2Department of Medicine and Health Sciences, University of Molise, 86100 Campobasso, Italy
3Italian Society of Gerontology and Geriatrics (SIGG), 50129 Firenze, Italy
4Department of Translational Medical Sciences, Federico II University of Naples, 80131 Naples, Italy
5Istituti Clinici Scientifici Maugeri SPA – Società Benefit, IRCCS, 82037 Telese Terme (BN), Italy
* To whom correspondence should be addressed.
Received May 11, 2020; Revised July 18, 2020; Accepted July 31, 2020
Any theory suggesting an adaptive meaning for aging implicitly postulates the existence of specific mechanisms, genetically determined and modulated, causing progressive decline of an organism. According to the subtelomere–telomere theory, each telomere is covered by a hood formed in the first cell of an organism having a size preserved at each subsequent duplication. Telomere shortening, which is quantitatively different for each cell type according to the telomerase regulation, causes the hood to slide on the subtelomere repressing it by the telomeric position effect. At this point, the theory postulates existence of subtelomeric regulatory sequences, whose progressive transcriptional repression by the hood should cause cellular alterations that would be the likely determinant of aging manifestations. However, sequences with characteristics of these hypothetical sequences have already been described and documented. They are the [sub]TElomeric Repeat-containing RNA (TERRA) sequences. The repression of TERRA sequences causes progressively: (i) down- or up-regulation of many other regulatory sequences; (ii) increase in the probability of activation of cell senescence program (blockage of the ability to replicate and very significant alterations of the cellular functions). When cell senescence program has not been triggered and the repression is partial, there is a partial alteration of the cellular functions that is easily reversible by telomerase activation. Location of the extremely important sequences in chromosomal parts that are most vulnerable to repression by the telomeric hood is evolutionarily unjustifiable if aging is not considered adaptive: this location must be necessarily adaptive with the specific function of determining aging of the cell and consequently of the whole organism.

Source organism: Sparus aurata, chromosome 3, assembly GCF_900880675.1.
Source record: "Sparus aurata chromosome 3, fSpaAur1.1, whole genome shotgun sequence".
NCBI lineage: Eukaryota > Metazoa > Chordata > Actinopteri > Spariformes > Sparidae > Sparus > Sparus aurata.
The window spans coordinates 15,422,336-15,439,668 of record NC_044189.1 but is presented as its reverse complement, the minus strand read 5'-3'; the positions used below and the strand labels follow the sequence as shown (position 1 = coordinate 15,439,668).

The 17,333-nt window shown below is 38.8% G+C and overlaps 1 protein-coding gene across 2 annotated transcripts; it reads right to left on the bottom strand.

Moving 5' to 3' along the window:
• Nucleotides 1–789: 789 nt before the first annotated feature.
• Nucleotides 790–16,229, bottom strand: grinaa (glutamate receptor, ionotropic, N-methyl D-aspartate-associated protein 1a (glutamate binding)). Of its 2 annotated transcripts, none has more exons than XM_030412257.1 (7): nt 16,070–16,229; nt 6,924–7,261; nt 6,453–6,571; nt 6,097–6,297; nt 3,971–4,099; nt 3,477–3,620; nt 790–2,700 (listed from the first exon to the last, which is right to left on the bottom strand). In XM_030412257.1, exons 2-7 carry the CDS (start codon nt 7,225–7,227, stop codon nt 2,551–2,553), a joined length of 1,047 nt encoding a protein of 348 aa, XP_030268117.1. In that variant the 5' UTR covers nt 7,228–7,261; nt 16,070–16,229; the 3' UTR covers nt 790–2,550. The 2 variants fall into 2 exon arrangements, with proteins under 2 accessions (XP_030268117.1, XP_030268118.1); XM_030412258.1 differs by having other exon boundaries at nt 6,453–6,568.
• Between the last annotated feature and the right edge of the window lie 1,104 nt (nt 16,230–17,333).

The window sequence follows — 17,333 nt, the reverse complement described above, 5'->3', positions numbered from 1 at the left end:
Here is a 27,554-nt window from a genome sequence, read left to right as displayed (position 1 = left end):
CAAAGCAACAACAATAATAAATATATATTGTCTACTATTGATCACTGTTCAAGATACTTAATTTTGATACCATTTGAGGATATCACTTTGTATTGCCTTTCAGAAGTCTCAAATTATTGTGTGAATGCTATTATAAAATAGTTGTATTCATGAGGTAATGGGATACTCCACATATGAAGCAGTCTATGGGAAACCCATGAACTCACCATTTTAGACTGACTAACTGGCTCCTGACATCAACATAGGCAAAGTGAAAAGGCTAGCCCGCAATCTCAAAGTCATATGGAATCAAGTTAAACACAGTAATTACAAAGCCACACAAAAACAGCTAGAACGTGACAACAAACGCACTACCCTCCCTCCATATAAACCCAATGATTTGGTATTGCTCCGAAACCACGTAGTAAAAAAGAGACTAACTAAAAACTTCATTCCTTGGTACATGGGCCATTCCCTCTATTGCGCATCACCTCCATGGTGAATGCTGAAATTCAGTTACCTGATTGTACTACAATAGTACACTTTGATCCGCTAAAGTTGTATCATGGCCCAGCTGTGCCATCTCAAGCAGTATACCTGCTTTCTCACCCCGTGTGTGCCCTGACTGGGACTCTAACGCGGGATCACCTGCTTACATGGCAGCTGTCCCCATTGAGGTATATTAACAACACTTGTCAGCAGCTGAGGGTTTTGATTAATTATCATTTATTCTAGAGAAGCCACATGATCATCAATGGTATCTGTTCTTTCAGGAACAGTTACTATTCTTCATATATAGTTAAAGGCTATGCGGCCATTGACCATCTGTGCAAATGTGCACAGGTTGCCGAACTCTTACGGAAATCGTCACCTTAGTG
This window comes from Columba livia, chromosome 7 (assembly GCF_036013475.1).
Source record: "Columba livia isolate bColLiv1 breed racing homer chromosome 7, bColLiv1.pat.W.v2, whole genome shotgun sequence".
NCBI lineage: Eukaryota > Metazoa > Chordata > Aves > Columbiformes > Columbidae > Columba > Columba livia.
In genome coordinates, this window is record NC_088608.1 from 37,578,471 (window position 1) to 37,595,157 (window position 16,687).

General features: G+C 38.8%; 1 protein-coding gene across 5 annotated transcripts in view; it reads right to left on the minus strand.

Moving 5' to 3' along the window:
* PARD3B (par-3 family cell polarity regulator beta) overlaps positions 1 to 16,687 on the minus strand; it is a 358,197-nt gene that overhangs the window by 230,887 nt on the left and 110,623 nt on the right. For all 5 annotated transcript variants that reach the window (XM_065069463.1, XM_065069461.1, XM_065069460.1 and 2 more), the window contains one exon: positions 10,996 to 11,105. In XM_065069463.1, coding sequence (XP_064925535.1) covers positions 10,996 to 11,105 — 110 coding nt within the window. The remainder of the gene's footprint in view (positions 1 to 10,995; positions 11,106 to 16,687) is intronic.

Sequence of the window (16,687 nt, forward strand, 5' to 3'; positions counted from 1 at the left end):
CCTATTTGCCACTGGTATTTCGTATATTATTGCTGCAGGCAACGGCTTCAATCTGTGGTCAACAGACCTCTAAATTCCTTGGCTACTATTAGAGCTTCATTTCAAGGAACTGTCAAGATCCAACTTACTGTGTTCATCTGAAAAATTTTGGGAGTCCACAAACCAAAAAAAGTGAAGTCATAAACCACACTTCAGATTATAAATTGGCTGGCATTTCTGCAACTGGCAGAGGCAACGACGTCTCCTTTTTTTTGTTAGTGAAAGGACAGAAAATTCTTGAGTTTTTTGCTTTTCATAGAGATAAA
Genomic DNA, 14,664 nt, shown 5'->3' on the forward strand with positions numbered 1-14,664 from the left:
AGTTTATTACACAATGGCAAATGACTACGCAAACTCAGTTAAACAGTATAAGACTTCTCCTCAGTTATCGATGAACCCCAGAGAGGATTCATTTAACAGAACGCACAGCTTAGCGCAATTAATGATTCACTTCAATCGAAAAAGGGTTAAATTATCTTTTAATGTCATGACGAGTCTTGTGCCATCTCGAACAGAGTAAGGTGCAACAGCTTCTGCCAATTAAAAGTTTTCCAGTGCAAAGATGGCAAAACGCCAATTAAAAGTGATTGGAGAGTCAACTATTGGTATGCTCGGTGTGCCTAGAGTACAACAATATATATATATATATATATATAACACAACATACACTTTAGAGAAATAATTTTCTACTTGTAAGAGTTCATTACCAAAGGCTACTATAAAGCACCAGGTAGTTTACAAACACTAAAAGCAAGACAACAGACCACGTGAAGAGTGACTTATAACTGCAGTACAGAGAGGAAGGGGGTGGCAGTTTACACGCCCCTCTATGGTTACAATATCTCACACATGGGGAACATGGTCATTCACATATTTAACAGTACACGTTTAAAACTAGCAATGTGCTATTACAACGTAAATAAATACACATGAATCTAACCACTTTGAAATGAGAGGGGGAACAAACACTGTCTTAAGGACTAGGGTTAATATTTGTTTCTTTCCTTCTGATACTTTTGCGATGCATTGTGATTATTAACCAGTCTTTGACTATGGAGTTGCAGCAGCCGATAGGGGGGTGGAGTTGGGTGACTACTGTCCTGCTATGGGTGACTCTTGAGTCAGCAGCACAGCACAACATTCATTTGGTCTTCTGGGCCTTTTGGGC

KEY WORDS: adaptive aging paradigm, aging, aging mechanisms, subtelomere, telomere, TERRA sequences